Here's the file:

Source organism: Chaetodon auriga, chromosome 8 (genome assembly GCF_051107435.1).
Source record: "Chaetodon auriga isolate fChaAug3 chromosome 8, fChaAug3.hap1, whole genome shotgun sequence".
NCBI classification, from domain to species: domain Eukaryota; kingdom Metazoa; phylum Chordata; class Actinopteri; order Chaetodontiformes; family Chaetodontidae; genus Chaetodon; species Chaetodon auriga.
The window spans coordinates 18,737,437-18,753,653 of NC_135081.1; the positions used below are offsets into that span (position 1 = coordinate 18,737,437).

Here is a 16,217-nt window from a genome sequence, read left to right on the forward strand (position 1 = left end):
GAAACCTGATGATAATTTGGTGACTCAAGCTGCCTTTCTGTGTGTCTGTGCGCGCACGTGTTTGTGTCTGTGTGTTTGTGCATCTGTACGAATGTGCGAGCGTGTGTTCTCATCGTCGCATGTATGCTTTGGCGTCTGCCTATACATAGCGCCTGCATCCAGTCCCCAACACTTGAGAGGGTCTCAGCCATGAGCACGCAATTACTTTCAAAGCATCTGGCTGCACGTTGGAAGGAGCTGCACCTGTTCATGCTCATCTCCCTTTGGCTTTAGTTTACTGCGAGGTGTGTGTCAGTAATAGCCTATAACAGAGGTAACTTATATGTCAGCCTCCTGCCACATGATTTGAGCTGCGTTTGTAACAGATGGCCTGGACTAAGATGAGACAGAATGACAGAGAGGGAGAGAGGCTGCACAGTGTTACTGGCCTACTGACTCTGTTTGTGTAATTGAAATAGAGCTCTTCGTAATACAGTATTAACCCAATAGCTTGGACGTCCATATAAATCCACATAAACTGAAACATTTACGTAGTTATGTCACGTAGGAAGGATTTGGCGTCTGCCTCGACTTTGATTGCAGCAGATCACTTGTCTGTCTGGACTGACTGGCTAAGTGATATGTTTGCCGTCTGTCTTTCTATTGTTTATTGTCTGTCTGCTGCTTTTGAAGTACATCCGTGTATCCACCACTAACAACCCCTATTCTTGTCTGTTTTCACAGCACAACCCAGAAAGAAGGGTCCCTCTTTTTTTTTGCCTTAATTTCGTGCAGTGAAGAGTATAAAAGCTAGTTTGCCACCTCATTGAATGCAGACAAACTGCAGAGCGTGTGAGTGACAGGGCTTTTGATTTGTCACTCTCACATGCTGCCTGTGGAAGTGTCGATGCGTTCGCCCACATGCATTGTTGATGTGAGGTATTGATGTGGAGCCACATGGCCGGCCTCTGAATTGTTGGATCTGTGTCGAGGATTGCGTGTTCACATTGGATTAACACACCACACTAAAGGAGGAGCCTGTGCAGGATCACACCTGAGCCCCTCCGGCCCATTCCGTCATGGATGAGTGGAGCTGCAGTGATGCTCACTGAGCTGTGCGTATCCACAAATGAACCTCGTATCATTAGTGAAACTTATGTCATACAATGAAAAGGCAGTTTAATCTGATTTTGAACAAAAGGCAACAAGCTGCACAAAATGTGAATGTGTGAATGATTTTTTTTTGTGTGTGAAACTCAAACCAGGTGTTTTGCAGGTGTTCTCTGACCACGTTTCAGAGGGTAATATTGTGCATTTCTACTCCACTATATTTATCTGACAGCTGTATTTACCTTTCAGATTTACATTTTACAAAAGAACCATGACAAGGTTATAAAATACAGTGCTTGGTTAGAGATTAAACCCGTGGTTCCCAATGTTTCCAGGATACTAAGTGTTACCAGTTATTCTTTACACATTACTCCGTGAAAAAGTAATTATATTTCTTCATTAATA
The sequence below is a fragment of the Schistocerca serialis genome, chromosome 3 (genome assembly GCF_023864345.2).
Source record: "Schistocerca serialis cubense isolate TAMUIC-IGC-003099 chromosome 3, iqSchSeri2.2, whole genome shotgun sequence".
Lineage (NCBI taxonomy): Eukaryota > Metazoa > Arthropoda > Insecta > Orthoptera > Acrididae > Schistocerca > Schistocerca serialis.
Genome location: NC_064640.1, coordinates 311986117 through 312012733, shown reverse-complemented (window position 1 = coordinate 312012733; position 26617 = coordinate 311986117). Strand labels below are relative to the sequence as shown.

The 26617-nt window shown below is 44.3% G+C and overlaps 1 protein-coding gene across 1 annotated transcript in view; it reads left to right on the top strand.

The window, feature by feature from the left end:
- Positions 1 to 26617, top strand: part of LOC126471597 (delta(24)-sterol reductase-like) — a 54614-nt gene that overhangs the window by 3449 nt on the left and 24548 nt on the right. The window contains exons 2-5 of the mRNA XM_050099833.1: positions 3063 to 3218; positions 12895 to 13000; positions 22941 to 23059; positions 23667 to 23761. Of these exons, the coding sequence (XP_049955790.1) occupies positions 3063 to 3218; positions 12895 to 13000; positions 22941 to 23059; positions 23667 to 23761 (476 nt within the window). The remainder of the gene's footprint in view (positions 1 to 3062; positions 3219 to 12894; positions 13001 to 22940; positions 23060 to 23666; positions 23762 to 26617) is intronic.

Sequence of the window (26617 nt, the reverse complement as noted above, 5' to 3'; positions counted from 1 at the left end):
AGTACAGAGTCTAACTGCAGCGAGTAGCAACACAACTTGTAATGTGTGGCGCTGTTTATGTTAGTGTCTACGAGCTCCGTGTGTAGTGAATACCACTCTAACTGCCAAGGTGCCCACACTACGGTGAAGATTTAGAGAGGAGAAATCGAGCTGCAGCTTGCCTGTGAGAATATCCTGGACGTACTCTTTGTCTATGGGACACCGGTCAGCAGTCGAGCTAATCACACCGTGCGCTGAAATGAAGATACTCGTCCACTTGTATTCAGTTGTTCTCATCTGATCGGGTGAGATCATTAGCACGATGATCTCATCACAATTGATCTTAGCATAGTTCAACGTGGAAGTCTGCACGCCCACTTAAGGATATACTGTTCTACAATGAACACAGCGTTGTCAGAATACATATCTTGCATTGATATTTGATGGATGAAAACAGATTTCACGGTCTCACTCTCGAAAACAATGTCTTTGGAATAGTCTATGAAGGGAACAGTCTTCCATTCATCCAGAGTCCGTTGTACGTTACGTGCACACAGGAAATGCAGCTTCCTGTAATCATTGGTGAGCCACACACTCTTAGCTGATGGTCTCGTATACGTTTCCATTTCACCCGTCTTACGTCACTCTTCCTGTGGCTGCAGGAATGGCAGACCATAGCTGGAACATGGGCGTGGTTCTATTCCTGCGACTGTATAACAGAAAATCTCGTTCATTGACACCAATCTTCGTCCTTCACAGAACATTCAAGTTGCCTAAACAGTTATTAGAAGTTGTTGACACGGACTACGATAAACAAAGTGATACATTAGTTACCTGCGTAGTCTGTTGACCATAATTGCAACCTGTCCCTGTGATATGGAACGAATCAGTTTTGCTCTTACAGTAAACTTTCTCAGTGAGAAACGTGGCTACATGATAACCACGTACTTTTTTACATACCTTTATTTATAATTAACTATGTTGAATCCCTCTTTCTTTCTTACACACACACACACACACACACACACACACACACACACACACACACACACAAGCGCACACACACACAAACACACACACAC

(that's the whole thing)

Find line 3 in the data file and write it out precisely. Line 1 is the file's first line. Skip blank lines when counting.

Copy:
NCBI classification, from domain to species: domain Eukaryota; kingdom Metazoa; phylum Chordata; class Actinopteri; order Chaetodontiformes; family Chaetodontidae; genus Chaetodon; species Chaetodon auriga.